St Andrew, Stoke Dry is a much-loved parish church. There is evidence of its 10th Century foundation and much of the present building dates from the 13th and 14th Century. There was a late-Victorian restoration, carried out with a light touch. It is chiefly noted for the wall-paintings, especially those in the Digby chantry chapel. Sir Everard Digby was involved in the Gunpowder Plot. Following his execution the family was deprived of its land in Stoke Dry. There is a tradition that the plotters met in the small room over the porch, but this is without foundation.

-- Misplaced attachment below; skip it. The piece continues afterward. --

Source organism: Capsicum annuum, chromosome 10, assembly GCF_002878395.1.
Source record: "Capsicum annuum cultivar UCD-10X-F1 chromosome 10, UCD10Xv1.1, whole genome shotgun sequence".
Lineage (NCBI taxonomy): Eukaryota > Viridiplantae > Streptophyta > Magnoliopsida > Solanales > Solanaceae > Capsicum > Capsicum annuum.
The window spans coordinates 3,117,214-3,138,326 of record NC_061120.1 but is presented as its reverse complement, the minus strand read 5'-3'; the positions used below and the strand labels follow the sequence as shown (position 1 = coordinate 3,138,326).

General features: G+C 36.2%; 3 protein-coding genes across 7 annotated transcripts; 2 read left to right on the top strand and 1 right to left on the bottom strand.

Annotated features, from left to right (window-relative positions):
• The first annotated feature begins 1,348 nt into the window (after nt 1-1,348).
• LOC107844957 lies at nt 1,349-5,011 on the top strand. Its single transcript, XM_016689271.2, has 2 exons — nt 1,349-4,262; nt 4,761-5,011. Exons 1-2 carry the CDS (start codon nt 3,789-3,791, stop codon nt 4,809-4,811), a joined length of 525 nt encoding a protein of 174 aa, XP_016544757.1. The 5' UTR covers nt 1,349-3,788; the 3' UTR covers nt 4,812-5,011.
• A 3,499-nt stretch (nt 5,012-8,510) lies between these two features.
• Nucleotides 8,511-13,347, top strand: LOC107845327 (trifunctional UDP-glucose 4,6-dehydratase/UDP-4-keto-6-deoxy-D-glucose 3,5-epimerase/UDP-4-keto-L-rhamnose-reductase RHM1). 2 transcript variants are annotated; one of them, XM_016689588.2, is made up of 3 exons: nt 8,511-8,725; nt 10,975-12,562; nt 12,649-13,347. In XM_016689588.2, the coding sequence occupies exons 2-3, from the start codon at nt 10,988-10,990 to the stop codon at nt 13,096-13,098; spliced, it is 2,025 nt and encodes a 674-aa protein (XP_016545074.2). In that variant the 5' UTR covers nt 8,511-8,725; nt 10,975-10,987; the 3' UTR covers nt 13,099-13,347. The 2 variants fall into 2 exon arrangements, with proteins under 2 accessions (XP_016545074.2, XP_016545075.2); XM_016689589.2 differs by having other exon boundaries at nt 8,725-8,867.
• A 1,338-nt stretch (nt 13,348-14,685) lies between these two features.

There are monuments to the Digby family in the church. One is adjacent to the altar and gives a slightly off-centre feel to the chancel. There is also a parish bier. Stoke Dry has minimal electric lighting and the Candle-lit Christmas Carol Service is one of the highlights of the year, attracting a congregation well in excess of the population (32)
St Andrew, Stoke Dry, always welcomes visitors. We are very happy to welcome organised visits to the church and can offer a talk on the life of the church, a short recital to show the 1810 Henry Lincoln organ. If you would like to bring a group to Stoke Dry the please contact the vicar through this website.